React.js has become one of the most well-loved and widely adopted frameworks for working with JavaScript. Stack Overflow’s 2020 survey of developers found React.js to be the 2nd most popular web framework among developers.

Developers appreciate React’s reusability and emphasis on components, which can be easily linked together or plugged into separate projects. This makes React easy to learn and quick to implement.

React follows a top-down approach to data routing. This approach can be slightly inefficient for certain applications that need a more universal structure, like UI or local preferences. This is where React Context comes into play, which makes it simple to set global parameters and variables.

Even better, it has an API.

In this tutorial, we’ll show you how to get up and running with the React Context API so you can try it out in some of your own development projects.

Your Guide to React Context API

React’s main purpose is to stop code from becoming prohibitively complex. If you had to configure each component individually, your code would quickly become unwieldy. Global parameters help keep that complexity to a minimum.

First off, if you’re going to use the Context API you’ll need to understand hooks, as they are predominantly what the Context API uses. According to the React documentation, hooks are “a new addition in React 16.8. They let you use state and other React features without writing a class.”

For the sake of this tutorial, we’ll mainly be focusing on two hooks: useState and useContext. Let’s take a brief look at each before delving into the Context API in earnest.

useState Hook

The useState hook makes it so you can use states inside of your components. It accepts the initial value as the only argument and then returns an array with two elements. The first is the state variable, and the second is a function you can use to modify the state variable.

For Example:

Import React, {useState} from "react";

Function SampleComponent(){
Const [count, setCount] = useState(0);
}

In this example, count is the state variable and setCount is the function that updates the count variable.

useContext Hook

The useContext hook makes it so that you can consume the value of a context variable. To see a brief example of the useContext hook in action, consider the following code:

Const Main = () => {
Const theme = useContext(ThemeContext);
Const currentTheme = appTheme[theme];
return(
<main style = {{
Padding: "1rem",
backgroundColor: `$currentTheme.backgroundColor}`,
Color: `{$currentTheme.textColor}`,

}}>

<h1>Heading 1</h1>
<p>This is a paragraph.</p>
<button>This is a button.</button>
</main>
       };
}

Export default Main;

In this example, all this is necessary is to use the useContext hook and then pass the ThemeContext variable into an argument. Now let’s put these concepts into action so you can get a sense of how the Context API functions in real life.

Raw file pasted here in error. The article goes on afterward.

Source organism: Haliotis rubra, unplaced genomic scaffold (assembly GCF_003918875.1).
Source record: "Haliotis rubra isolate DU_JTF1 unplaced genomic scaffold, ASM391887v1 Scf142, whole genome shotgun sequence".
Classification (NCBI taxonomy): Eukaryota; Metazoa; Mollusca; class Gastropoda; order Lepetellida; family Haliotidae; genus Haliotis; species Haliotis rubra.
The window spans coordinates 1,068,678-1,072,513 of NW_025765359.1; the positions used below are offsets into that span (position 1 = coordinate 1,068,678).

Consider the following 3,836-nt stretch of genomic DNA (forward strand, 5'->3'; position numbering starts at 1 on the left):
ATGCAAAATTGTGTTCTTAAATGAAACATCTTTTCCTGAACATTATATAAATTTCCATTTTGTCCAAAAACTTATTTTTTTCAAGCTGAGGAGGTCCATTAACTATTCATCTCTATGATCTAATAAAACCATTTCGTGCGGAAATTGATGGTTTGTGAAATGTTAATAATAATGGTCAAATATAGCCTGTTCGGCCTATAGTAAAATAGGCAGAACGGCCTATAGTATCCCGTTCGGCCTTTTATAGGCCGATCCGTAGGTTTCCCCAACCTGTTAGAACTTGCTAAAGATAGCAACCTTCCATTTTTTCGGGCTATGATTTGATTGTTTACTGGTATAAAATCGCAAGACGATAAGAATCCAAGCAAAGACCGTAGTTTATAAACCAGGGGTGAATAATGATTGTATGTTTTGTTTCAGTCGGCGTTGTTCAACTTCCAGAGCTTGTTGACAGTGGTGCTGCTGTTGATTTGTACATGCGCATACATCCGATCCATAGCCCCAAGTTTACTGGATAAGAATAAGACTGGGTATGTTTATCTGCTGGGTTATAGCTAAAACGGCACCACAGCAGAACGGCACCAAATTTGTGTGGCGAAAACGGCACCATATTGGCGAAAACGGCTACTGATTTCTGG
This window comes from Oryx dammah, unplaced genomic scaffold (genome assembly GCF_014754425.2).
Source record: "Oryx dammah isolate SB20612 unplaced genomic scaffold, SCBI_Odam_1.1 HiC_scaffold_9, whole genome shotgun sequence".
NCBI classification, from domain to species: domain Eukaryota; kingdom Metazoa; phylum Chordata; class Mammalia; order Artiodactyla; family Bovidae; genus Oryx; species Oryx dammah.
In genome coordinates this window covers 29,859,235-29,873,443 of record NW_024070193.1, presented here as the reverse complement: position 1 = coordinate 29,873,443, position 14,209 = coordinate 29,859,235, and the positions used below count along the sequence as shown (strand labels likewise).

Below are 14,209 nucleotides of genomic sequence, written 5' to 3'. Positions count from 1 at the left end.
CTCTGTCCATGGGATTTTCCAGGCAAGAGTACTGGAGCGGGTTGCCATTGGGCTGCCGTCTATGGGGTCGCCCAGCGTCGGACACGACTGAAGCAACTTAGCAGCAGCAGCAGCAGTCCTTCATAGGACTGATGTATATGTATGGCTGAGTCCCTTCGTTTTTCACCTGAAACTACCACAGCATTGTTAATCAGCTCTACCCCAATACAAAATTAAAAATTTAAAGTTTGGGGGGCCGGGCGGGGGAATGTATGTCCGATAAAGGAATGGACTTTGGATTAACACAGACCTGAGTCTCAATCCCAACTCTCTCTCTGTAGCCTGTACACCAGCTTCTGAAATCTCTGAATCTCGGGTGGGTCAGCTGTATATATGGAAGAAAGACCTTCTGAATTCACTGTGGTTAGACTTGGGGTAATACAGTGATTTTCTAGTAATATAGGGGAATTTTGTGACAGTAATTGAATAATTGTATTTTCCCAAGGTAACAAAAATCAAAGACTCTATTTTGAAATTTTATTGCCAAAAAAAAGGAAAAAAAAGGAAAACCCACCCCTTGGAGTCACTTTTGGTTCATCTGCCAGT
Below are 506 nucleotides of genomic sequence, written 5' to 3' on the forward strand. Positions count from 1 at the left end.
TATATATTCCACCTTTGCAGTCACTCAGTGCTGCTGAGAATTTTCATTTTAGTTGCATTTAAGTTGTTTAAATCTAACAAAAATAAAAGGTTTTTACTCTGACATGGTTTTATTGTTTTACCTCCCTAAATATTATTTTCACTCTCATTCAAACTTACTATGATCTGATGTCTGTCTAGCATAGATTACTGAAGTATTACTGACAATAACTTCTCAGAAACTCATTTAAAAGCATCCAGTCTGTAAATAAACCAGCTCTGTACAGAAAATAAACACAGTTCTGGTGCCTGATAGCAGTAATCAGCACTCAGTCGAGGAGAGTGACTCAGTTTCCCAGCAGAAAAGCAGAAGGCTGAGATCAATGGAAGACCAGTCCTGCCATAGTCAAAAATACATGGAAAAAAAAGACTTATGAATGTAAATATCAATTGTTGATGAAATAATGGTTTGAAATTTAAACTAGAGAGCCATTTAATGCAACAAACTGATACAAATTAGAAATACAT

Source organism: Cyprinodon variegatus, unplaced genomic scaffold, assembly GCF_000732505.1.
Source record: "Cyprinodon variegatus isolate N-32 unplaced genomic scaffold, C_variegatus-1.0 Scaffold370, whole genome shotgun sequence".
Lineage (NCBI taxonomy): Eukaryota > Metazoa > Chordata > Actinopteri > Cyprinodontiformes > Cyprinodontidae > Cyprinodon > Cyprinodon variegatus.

Building a Theme Toggler Using Context API

For the sake of this tutorial, we’re going to build a ‘light version’ and ‘dark version’ of a React app. For this to happen, each component needs to be able to access the current theme.

Without the Context API, you’d have to style each component using a ‘state’ variable:

import React from "react";
import ReactDOM from "react-dom";

function App() {
  return (
    <div>
      <Text theme= "blue" />
      <h1>{theme}</h1>
    </div>
  );
}

function Text({theme}) {
return(
  <h1 style = {{
     color: `${theme}`
  }}>{theme}</h1>
);
}

const rootElement = document.getElementById("root");
ReactDOM.render(<App />, rootElement);

This creates a component called ‘Text’ that renders an h1 header. The header can be toggled between red and blue using the state qualifier.

Now let’s take a look at how this can be done with the Context API hooks. We’ll start with the useState hook:

const [theme, setTheme] = React.useState("blue");

Now let’s create a button that you’ll use to toggle between the themes:

const onClickHandler = () => {
  setTheme();
}

Now let’s create the red theme:

setTheme( theme === "red"? "blue": "red");

Now you can add the button to the App:

<button onClick = {onClickHandler}>Change theme</button>

Now you can modify the theme input, which is known as props in React, with the Theme state:

<Text theme={theme}/>

The app, thus far, should now look like this:

import React from "react";
import ReactDOM from "react-dom";

import "./styles.css";


function App() {
  const[theme, setTheme] = React.useState("red");

  const onClickHandler = () => {
  setTheme( theme === "red"? "blue": "red");
  }

  return (
    <div>
      <Text theme={theme}/>
      <button onClick = {onClickHandler}>Change theme</button>
    </div>
  );
}

function Text({theme}) {
return(
  <h1 style = {{
     color: `${theme}`
  }}>{theme}</h1>
);
}

const rootElement = document.getElementById("root");
ReactDOM.render(<App />, rootElement);

You should now be able to toggle between the two themes. In this example, however, you’re already starting to see how it could become complicated to implement some themes or variables globally. This is where the Context API comes into play.